Three Stages of Guidance: Based on Prophet Ibrahim’s Example
November 20, 2022
By the river there is a full moon and man raising his hands in prayer to God (photo: iStock by Getty Images).
Almighty Allah says in the Qur’an: “And thus did We show Ibrahim (Abraham) the realm of the heavens and the earth that he would be among the certain (in faith). So when the night covered him (with darkness), he saw a star. He said, “This is my lord.” But when it set (disappeared), he said, “I like not those that disappear.” And when he saw the moon rising, he said, “This is my lord.” But when it set (faded away), he said, “Unless my Lord guides me, I will surely be among the people gone astray.” And when he saw the sun rising, he said, “This is my lord; this is greater (the greatest of all).” But when it too set (faded away), he said, “O my people, indeed I am free from what you associate with Allah. Indeed, I have turned my face towards He who created the heavens and the earth, inclining towards truth, and I am not of those who associate others with Allah” (al-An’am, 75-79).
What follows is a reading of an aspect of the wisdom contained in the quoted verses.
From a perspective of the guided, guidance has three stages: first: searching, coupled with restlessness; second: desperation, which may lead to resignation and even anxiety; third, admission and bearing witness to the truth.
The first stage is based on the following words: “So when the night covered him (with darkness), he saw a star. He said, “This is my lord.” But when it set (disappeared), he said, “I like not those that disappear.”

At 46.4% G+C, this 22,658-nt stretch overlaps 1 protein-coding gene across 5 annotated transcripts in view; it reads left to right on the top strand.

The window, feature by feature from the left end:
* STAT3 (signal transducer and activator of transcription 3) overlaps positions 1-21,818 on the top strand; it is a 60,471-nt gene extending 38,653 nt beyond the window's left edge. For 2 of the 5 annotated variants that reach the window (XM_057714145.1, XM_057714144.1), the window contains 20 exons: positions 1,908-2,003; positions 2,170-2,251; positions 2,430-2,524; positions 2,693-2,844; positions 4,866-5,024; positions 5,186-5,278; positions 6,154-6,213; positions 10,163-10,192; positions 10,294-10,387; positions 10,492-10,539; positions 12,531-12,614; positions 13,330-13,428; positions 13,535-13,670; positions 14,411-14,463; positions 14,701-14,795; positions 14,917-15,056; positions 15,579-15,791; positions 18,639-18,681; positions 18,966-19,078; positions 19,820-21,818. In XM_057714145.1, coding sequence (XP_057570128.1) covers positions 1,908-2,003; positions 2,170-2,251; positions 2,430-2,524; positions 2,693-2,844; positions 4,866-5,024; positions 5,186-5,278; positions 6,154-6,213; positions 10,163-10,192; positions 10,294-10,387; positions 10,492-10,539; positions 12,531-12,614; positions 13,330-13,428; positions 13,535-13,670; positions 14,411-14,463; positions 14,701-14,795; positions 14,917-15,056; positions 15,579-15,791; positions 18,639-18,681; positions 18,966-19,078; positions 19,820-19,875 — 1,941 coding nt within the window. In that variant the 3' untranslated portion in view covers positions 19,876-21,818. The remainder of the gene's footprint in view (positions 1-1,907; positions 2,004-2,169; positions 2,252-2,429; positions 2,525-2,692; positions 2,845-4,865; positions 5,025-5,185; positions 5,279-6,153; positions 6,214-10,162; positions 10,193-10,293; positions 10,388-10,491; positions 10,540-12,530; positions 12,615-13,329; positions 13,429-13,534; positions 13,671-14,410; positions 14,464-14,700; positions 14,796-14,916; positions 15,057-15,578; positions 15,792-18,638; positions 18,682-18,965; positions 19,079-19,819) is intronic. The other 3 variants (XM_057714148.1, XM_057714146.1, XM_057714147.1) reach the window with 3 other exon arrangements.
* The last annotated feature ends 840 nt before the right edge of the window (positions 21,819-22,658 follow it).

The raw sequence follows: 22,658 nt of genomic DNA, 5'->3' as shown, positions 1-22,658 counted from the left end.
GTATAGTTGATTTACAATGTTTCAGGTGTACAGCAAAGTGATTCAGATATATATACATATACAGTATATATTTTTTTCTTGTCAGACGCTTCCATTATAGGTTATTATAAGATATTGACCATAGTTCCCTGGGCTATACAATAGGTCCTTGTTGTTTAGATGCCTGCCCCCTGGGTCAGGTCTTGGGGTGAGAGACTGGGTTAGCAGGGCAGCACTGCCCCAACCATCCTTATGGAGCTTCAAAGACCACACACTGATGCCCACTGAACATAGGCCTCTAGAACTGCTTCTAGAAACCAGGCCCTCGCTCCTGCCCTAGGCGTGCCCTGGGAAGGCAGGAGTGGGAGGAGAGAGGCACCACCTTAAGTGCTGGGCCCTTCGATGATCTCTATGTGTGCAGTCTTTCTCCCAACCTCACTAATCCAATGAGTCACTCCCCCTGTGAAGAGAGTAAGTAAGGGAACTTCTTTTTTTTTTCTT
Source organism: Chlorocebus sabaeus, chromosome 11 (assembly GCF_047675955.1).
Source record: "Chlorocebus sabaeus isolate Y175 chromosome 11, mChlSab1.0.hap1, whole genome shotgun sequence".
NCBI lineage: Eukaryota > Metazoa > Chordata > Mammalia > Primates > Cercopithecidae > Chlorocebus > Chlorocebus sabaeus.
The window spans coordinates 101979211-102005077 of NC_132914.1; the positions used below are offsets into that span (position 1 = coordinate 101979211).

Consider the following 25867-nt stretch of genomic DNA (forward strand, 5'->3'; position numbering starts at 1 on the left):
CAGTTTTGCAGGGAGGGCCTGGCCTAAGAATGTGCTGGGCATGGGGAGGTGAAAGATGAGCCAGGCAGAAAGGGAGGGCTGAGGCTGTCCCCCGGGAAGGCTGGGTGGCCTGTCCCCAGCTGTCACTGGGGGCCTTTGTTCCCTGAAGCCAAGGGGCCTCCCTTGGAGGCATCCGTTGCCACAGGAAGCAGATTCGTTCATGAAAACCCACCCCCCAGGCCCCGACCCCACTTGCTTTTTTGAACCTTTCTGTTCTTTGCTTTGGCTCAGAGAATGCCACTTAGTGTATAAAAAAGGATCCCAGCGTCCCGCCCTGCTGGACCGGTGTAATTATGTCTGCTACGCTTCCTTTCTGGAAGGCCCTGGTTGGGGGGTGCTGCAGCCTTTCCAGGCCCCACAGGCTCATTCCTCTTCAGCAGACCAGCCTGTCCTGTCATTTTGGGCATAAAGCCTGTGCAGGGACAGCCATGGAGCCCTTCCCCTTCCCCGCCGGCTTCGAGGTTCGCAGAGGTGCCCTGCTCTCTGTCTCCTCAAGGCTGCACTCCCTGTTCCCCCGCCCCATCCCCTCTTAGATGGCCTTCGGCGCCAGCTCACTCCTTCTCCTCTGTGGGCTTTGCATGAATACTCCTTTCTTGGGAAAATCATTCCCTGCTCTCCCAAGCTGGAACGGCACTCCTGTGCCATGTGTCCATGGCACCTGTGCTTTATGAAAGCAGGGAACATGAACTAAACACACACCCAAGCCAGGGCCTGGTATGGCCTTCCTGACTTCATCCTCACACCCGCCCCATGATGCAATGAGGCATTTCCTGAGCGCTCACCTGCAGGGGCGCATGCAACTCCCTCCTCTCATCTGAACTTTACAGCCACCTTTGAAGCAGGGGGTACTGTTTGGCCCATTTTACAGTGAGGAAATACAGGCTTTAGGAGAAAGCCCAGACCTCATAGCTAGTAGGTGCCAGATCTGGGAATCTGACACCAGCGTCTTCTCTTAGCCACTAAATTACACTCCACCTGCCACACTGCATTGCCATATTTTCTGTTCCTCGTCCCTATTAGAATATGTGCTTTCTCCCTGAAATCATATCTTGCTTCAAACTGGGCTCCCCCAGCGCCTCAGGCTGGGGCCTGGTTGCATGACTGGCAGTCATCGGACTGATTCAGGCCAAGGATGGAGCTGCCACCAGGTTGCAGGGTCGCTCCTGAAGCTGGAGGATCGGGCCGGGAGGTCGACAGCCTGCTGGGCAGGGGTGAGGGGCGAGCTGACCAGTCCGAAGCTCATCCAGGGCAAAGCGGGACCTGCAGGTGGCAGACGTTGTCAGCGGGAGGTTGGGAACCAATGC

The purpose of one’s life is to seek, find, internalize and live the truth. He begins by freeing himself from unworthy concerns. He unshackles his fitrah (inborn disposition for submitting one’s self to and worshipping the Creator), enabling it to function properly and to yearn for the truth. An avalanche of questions and concerns follows next.
This condition is compounded by a person becoming conscious of the presence of Allah’s innumerable signs scattered throughout the heavens and the earth. He cannot comprehend them, but he knows that there exist other dimensions. Life is so beautiful and so complex to be reduced to a series of coincidences, or to the criteria of one’s, or a group’s, subjective preferences (socio-cultural constructs).
Answers are yet to come, but the stage is set for a change. Regardless, a person knows that the truth should be somewhere out there, and he is happy with that realization. He is up for a ride, which nevertheless is full of possibilities. He should remain positive and take things in stride. A happy ending, no matter when it comes, is all that matters. Asking questions without getting answers is a better state than not asking questions at all. The former will eventually lead to some or all answers, whereas the latter will lead nowhere.
The ideologies, philosophies and systems of life that hitherto were served to such a person, turned out to be inadequate. Everything proved unwholesome and wanting. One’s own life trajectory – as much its outer displays as inner recesses – stands for a conclusive proof. A person then rejects the pompous alternatives, harbouring no qualms whatsoever about doing so. He knows that he is better off being insignificant and empty, albeit liberated from the fetters of falsehoods and darknesses, than being loaded with – and inhibited by – the latter’s venomous ingredients.